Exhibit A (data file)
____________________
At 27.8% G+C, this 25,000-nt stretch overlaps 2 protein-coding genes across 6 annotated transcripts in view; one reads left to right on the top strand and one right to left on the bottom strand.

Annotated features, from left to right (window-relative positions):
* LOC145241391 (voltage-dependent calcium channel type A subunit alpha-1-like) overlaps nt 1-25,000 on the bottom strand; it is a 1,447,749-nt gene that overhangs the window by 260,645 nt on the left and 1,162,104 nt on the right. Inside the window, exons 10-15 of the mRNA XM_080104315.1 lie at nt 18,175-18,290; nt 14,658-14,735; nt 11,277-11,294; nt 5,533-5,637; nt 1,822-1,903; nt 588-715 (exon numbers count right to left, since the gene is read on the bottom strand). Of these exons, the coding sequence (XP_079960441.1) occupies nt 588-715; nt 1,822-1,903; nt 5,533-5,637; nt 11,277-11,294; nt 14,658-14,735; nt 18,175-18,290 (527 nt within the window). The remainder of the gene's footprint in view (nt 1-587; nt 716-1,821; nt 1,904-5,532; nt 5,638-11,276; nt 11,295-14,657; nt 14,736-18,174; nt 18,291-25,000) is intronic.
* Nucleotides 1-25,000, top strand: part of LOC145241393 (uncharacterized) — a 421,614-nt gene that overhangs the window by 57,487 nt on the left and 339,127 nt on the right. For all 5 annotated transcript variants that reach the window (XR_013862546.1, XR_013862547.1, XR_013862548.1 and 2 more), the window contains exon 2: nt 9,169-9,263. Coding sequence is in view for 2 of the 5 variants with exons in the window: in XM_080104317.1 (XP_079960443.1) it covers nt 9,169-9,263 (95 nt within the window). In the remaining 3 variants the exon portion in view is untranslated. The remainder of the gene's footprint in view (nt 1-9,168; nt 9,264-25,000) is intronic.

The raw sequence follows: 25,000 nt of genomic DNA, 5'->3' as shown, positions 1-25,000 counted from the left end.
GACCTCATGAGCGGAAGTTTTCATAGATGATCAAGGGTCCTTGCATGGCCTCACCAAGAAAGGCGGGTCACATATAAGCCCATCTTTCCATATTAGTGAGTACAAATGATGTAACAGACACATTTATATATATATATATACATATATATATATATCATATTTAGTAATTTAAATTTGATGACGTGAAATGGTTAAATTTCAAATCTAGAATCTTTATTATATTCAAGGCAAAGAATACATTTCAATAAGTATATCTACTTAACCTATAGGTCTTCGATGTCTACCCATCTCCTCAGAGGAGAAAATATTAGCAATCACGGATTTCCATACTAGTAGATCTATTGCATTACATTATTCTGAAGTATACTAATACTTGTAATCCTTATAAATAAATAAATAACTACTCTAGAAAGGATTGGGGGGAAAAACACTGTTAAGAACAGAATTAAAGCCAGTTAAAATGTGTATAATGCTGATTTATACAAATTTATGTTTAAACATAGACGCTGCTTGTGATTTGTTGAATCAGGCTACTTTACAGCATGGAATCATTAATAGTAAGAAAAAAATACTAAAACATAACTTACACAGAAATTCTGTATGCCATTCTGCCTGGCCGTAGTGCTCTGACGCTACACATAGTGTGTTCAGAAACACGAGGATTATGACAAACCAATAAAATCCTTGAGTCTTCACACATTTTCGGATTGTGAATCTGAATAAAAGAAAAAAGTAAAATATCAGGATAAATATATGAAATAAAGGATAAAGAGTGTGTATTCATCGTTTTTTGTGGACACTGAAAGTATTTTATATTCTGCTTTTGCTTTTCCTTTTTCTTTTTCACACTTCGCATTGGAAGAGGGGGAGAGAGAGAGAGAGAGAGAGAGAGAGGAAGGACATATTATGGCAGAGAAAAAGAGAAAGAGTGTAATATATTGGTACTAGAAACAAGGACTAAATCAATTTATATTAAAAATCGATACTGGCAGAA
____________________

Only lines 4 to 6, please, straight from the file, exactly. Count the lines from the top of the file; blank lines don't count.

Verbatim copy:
* Nucleotides 1-25,000, top strand: part of LOC145241393 (uncharacterized) — a 421,614-nt gene that overhangs the window by 57,487 nt on the left and 339,127 nt on the right. For all 5 annotated transcript variants that reach the window (XR_013862546.1, XR_013862547.1, XR_013862548.1 and 2 more), the window contains exon 2: nt 9,169-9,263. Coding sequence is in view for 2 of the 5 variants with exons in the window: in XM_080104317.1 (XP_079960443.1) it covers nt 9,169-9,263 (95 nt within the window). In the remaining 3 variants the exon portion in view is untranslated. The remainder of the gene's footprint in view (nt 1-9,168; nt 9,264-25,000) is intronic.

The raw sequence follows: 25,000 nt of genomic DNA, 5'->3' as shown, positions 1-25,000 counted from the left end.
GACCTCATGAGCGGAAGTTTTCATAGATGATCAAGGGTCCTTGCATGGCCTCACCAAGAAAGGCGGGTCACATATAAGCCCATCTTTCCATATTAGTGAGTACAAATGATGTAACAGACACATTTATATATATATATATACATATATATATATATCATATTTAGTAATTTAAATTTGATGACGTGAAATGGTTAAATTTCAAATCTAGAATCTTTATTATATTCAAGGCAAAGAATACATTTCAATAAGTATATCTACTTAACCTATAGGTCTTCGATGTCTACCCATCTCCTCAGAGGAGAAAATATTAGCAATCACGGATTTCCATACTAGTAGATCTATTGCATTACATTATTCTGAAGTATACTAATACTTGTAATCCTTATAAATAAATAAATAACTACTCTAGAAAGGATTGGGGGGAAAAACACTGTTAAGAACAGAATTAAAGCCAGTTAAAATGTGTATAATGCTGATTTATACAAATTTATGTTTAAACATAGACGCTGCTTGTGATTTGTTGAATCAGGCTACTTTACAGCATGGAATCATTAATAGTAAGAAAAAAATACTAAAACATAACTTACACAGAAATTCTGTATGCCATTCTGCCTGGCCGTAGTGCTCTGACGCTACACATAGTGTGTTCAGAAACACGAGGATTATGACAAACCAATAAAATCCTTGAGTCTTCACACATTTTCGGATTGTGAATCTGAATAAAAGAAAAAAGTAAAATATCAGGATAAATATATGAAATAAAGGATAAAGAGTGTGTATTCATCGTTTTTTGTGGACACTGAAAGTATTTTATATTCTGCTTTTGCTTTTCCTTTTTCTTTTTCACACTTCGCATTGGAAGAGGGGGAGAGAGAGAGAGAGAGAGAGAGAGAGGAAGGACATATTATGGCAGAGAAAAAGAGAAAGAGTGTAATATATTGGTACTAGAAACAAGGACTAAATCAATTTATATTAAAAATCGATACTGGCAGAA